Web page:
Finance Minister Paschal Donohoe has signalled that the prospect of tax cuts in the Budget is at risk if Brexit is delayed.
Mr Donohoe has been making Budget preparations for two different scenarios - an orderly Brexit and a crash-out of the UK from the EU.
His officials have been focused on the latter as fears have grown of a no-deal departure on October 31. Tax cuts and social welfare increases are threatened in such circumstances as the Government believes available funds will be needed to protect jobs in the industries expected to be worst hit by Brexit.
However, the renewed political turmoil in the UK has led to a third possible scenario - that Brexit will be delayed again. Mr Donohoe has said this would still result in a period of "severe uncertainty" and indicated that a Brexit extension would also scupper the chances of a give-away Budget.
He responded to developments in the House of Commons, saying it's an "important development" that many MPs have come out strongly against a no-deal Brexit.
The Government is assessing the situation and Mr Donohoe is set to make a formal recommendation to Cabinet on whether to deliver a no-deal scenario Budget within weeks.
Fine Gael has expressed ambitions for tax cuts for middle-income earners over a number of budgets but ministers have been reining in expectations given the Brexit situation.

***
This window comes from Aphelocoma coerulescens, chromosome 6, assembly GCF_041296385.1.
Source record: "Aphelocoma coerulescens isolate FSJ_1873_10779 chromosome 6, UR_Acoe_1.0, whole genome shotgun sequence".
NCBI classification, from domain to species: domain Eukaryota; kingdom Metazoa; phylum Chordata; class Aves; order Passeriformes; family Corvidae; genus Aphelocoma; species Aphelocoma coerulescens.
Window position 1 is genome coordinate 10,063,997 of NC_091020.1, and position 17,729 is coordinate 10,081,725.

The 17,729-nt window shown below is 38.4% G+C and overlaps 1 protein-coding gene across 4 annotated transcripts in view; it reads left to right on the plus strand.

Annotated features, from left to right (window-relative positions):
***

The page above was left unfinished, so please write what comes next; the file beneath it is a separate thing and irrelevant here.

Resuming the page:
Fianna Fáil leader Micheál Martin has warned that affordable housing, services for the elderly and children with special needs should be prioritised over tax cuts.
Mr Donohoe was asked about the prospect of tax cuts and a social welfare package on Newstalk Radio.
He said regardless of the circumstances the Government will ensure there are resources and support available to vulnerable people.
He said no decisions have been made in relation to tax changes, but added: "If we think we're going to be moving into a period of profound uncertainty then we will have to make a lot of resources... available to support those who might be at risk of losing their jobs or lower income.
"That... will mean there are other things we will not do."
It was put to him that the possibility of Brexit being delayed again doesn't help him in framing the Budget.
"In that scenario then I think what would be fair to say is that we could still be facing in to a period of really severe uncertainty," he said.
He will not allow a scenario in which tax cuts or social welfare increases are offered to people, only for them to be reversed.
"We don't have to go back too far into our economic history to see what happens when you tell the country 'we're going to do lots of things for you', and a budget later, or even six months later, you unwind all of that completely," he added.
He said the Government will "bring forward a Budget full of commitments that we believe we will be able to stand over".
He said one thing that will definitely be included in his measures is increased capital investment.
FIANNA Fáil leader Micheál Martin has accused Taoiseach Leo Varadkar of "floating" the prospect of a general election when he should be focusing on preparations for a no-deal Brexit.
Brexit could yet prove an alibi for an election Budget next month by Paschal 'Prudence' Donohoe. No, that is not as cynical a statement as it may seem at first glance - it is simply realpolitik.